Obama expands student loan repayment plan

Also, a Senate bill backed by Minnesota lawmakers for refinancing student loans failed last week but may get another vote.

Taylor Nachtigal

Student loans have recently taken the forefront in Washington, D.C., and some borrowers in Minnesota could soon see changes in their payments.

President Barack Obama signed an executive memorandum last week expanding the Pay As You Earn program, which will cap loan payments for some borrowers.

Within the next year, students who took out Federal Direct Loans will have their payments capped at 10 percent of their income under the president’s order.

The White House estimates this memorandum will provide payment caps for 5 million borrowers.

Several Minnesota leaders have been vocal in the national discussion on student loans, which are becoming an increased burden nationwide.

“The student loan debt is just overwhelming,” said Jay Kiedrowski, a senior fellow at the Humphrey School of Public Affairs.

Minnesota ranks fourth in the country for student debt — with an average of $31,497 per undergraduate student, according to the Institute for College Access and Success’ Project on Student Debt.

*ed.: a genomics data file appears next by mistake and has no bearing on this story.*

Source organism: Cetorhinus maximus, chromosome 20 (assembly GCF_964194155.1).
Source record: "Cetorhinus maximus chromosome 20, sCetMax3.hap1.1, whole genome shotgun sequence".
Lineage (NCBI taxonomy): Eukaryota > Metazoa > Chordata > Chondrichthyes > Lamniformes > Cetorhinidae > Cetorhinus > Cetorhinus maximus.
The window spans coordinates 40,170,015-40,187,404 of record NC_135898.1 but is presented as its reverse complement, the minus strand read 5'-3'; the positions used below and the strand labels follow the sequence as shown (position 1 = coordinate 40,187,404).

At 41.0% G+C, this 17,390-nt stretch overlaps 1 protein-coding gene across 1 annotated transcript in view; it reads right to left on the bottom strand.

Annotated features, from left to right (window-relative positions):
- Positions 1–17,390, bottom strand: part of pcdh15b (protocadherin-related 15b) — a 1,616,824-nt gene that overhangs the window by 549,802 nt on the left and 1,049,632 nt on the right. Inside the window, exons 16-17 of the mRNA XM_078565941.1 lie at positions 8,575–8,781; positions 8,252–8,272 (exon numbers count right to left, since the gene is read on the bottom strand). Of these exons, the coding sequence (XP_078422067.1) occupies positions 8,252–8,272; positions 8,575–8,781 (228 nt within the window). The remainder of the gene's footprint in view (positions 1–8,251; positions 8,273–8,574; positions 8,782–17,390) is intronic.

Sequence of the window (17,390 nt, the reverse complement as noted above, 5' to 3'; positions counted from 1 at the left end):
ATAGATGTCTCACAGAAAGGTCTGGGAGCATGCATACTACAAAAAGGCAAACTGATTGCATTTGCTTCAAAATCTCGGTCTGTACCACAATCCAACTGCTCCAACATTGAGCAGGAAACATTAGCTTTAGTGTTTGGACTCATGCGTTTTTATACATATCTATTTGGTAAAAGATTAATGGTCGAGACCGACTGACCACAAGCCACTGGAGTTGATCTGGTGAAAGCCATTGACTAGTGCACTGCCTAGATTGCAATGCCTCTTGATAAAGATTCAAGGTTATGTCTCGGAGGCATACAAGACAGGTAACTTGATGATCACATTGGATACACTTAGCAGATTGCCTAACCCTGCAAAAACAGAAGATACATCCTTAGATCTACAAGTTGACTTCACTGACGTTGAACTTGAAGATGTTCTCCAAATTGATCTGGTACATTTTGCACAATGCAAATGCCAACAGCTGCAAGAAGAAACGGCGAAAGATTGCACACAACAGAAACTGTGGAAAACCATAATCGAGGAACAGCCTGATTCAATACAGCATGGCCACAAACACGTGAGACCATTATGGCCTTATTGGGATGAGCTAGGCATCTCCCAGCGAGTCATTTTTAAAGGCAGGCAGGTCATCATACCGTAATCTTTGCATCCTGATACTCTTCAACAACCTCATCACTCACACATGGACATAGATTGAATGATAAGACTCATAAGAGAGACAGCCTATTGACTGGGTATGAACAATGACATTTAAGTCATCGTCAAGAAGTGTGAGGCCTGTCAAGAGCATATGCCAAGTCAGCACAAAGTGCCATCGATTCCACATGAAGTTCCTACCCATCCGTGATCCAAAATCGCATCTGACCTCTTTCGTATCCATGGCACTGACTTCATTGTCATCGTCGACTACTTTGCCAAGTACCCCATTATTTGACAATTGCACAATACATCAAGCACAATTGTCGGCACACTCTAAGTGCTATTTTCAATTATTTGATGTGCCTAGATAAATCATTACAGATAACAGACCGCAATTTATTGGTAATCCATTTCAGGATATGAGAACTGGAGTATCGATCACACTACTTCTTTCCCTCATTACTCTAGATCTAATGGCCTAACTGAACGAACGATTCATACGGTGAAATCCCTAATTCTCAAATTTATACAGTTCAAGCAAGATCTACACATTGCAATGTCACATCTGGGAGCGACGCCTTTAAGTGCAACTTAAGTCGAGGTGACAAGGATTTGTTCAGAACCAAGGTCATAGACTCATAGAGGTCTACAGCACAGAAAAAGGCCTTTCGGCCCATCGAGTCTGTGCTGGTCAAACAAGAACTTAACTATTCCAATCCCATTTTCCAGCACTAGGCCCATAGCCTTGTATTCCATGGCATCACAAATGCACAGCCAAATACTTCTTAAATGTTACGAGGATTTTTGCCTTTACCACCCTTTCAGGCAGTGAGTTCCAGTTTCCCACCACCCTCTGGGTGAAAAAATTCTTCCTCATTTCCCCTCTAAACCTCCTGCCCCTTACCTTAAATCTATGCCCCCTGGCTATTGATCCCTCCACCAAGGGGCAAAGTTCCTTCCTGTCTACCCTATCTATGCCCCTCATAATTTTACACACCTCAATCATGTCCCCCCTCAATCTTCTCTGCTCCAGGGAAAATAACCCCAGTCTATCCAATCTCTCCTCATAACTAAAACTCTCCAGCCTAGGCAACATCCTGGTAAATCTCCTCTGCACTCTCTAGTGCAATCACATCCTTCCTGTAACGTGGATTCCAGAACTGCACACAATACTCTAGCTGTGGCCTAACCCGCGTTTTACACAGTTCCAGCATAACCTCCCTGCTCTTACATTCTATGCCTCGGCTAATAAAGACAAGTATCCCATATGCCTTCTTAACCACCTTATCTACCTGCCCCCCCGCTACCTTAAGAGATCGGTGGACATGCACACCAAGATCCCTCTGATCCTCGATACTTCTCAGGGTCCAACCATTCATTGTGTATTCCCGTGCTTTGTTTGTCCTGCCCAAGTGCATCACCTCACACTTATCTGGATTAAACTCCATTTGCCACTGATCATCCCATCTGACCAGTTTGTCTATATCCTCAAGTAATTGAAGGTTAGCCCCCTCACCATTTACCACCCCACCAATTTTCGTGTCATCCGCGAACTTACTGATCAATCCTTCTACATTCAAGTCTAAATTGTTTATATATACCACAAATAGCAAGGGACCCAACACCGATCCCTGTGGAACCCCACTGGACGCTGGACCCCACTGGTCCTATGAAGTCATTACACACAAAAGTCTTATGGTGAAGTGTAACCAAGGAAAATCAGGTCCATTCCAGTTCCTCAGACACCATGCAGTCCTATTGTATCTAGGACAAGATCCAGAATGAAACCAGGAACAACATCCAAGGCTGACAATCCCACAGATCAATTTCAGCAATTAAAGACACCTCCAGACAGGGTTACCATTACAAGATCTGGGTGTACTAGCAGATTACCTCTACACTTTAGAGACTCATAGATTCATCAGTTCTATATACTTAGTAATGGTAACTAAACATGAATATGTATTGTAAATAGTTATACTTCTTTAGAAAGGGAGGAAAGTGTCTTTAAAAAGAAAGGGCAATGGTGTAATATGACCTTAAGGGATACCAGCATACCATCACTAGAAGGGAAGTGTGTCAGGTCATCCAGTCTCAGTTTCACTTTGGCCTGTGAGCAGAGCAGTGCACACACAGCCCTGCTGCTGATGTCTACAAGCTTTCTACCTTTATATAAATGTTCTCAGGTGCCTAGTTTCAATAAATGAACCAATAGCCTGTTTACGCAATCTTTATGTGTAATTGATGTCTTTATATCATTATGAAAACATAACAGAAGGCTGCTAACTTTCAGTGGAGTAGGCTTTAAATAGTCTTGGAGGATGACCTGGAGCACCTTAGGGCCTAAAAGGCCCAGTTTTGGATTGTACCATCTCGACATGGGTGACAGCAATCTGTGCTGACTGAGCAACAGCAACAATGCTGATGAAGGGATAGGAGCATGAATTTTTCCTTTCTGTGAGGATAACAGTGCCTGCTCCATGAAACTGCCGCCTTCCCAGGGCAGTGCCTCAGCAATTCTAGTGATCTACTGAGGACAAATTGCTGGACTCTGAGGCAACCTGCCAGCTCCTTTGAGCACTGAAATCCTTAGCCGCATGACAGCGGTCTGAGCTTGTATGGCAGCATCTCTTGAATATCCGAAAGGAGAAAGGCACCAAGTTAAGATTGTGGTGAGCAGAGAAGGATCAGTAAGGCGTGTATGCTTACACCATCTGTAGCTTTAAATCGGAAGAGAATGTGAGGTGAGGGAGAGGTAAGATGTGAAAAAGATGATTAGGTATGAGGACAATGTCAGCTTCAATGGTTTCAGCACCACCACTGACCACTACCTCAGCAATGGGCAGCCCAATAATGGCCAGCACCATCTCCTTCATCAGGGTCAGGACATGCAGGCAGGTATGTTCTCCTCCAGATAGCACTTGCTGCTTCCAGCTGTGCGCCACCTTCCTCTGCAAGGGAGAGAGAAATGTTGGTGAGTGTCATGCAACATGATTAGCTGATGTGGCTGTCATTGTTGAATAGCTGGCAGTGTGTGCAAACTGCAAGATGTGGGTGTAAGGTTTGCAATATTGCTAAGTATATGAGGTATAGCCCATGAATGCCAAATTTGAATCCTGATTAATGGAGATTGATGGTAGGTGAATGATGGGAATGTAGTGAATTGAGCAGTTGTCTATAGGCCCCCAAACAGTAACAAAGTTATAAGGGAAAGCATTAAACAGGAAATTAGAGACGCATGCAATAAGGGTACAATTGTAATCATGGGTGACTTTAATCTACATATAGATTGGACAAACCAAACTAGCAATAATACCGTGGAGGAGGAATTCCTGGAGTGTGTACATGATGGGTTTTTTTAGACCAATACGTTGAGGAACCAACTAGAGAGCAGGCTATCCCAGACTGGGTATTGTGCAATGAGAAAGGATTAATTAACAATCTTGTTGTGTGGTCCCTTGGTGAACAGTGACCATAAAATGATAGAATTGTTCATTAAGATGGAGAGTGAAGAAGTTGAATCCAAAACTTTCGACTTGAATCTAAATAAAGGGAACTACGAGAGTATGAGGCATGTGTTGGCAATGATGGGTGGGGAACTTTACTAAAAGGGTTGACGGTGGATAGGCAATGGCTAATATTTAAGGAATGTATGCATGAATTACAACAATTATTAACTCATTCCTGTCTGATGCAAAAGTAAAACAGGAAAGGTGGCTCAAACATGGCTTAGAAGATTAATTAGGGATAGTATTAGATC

“Student loans cost too many Americans a chance at a higher education, and student debt is crushing many graduates in Minnesota,” said a spokesperson for Rep. Keith Ellison, D-Minn.

Just days after Obama’s expansion of the Pay As You Earn program, a Senate bill that would have allowed student loan borrowers to refinance at lower interest rates failed by four votes.

Minnesota Sens. Amy Klobuchar and Al Franken backed that measure, which would have given an estimated 561,000 Minnesotans the option to refinance student loans.

The Senate is expected to take up the bill again at a later date.

Andrew McNally, a graduate student and president of the Council of Graduate Students at the University of Minnesota, said he has avoided taking out student loans in his final year of school and knows many other students who are struggling financially.

He said he thinks policymakers need to look beyond refinancing student loans.

Instead, he said they should focus on tuition freezes and diversifying loan options.

“What I hope for is a really broad-ranging conversation about how higher education is funded and financed in general,” McNally said. “It seems like this might be a good step, but even if it is, it’s a Band-Aid.”